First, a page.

Jack Mintz, who is apparently one of Canada’s leading economists, came out in support of a carbon tax today. Specifically, he suggested that federal taxes on gasoline be expanded to include the taxation of other carbon-generating fuels. This sort of upstream tax on fuels can complement a cap-and-trade regulatory scheme for large emitters by covering sectors of the economy too small to be efficiently addressed through the latter approach. Mintz does not have a reputation as a green champion, making his endorsement all the more suggestive of a general trend towards accepting carbon taxes as one good approach for addressing the massive problem of climate change.
Whereas the carbon tax recently created in British Columbia begins with prices of $10 a tonne, eventually rising to $30, Mintz proposes a federal tax of about $42 a tonne. One of the major issues raised concerns inter-provincial transfers from high emission provinces like Alberta and Ontario to lower emitting provinces like Quebec. That being said, there are many ways in which carbon taxes can be designed. They can be set up so as to not increase the overall tax burden, on account of taxes being reduced elsewhere. They can also be designed so that revenues collected in one province must also be recycled or invested there.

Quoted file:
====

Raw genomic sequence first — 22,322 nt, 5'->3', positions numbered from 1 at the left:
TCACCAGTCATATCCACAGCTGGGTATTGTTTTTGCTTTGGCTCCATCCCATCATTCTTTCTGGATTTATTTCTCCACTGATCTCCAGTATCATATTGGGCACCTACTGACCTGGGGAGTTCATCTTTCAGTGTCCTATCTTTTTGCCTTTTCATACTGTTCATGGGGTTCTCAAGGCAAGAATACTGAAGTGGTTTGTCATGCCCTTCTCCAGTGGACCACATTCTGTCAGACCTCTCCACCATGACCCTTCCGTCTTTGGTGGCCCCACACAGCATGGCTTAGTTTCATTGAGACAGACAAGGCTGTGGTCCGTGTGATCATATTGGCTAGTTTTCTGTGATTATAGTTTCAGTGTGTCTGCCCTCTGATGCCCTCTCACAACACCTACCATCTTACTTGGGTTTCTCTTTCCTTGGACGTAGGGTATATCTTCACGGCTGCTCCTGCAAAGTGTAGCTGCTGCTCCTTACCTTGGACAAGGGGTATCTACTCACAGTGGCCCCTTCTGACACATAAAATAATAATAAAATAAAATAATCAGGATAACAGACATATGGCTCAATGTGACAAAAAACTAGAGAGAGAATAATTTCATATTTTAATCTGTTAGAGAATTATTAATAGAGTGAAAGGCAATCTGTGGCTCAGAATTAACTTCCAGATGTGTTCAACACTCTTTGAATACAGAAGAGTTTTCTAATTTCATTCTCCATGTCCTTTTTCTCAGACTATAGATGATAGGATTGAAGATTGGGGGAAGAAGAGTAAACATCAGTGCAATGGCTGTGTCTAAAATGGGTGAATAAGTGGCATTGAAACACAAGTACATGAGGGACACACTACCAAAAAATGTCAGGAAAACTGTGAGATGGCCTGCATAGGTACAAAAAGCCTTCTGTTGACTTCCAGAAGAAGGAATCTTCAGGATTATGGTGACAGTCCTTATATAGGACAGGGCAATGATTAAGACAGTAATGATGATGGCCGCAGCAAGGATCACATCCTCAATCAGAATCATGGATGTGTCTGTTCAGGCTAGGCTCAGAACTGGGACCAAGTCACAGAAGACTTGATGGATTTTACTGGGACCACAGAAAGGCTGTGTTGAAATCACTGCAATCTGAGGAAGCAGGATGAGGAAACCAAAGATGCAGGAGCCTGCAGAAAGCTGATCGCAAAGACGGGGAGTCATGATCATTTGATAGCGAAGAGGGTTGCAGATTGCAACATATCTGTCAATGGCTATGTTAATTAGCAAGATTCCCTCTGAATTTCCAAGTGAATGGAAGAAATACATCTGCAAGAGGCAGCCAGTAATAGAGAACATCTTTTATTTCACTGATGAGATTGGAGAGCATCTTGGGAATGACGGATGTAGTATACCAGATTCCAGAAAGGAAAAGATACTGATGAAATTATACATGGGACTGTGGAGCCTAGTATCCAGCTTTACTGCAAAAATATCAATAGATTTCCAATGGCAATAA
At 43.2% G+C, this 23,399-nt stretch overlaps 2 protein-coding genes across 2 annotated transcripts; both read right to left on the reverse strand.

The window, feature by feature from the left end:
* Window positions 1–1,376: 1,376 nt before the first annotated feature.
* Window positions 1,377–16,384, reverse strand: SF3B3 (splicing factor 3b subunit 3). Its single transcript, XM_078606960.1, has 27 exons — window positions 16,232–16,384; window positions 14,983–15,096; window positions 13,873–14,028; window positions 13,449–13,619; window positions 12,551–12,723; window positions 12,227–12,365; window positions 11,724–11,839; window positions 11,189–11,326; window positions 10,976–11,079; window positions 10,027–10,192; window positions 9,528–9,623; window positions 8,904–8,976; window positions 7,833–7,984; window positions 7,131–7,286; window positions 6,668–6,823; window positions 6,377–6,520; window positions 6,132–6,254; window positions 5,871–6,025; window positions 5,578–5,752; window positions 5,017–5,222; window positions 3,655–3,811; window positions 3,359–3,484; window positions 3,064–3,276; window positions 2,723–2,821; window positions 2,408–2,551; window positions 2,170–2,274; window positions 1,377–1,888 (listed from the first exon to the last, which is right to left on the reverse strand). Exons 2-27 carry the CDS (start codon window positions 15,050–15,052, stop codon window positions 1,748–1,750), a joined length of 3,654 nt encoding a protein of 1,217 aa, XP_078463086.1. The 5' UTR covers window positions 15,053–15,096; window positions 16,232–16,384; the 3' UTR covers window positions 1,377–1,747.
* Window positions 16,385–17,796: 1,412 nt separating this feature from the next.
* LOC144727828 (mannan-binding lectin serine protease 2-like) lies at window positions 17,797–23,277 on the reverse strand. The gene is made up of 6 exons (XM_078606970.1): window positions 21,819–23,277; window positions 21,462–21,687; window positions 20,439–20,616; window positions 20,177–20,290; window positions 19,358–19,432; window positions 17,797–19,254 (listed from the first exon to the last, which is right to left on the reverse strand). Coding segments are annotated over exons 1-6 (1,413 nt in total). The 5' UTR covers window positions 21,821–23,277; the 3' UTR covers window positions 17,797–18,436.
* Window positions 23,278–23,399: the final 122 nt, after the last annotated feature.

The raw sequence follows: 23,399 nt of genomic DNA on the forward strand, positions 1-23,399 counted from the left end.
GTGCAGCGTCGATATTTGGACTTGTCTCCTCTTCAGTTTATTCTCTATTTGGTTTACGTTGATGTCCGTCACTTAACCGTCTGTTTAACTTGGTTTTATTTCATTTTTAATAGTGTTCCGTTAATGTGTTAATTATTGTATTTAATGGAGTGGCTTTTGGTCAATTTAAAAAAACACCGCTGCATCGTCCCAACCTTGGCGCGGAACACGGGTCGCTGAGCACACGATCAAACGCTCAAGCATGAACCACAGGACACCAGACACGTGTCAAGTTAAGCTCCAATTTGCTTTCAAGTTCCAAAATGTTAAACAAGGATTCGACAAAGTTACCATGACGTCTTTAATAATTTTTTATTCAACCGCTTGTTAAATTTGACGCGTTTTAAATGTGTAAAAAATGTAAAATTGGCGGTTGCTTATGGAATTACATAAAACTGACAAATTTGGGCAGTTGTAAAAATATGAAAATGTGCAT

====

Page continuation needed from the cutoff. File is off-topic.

With luck, people will start to realize the opportunities inherent in replacing conventional taxes with carbon taxes. Doing so will offer a strong financial incentive to invest in greater efficiency, cleaner fuels, and more sustainable practices generally.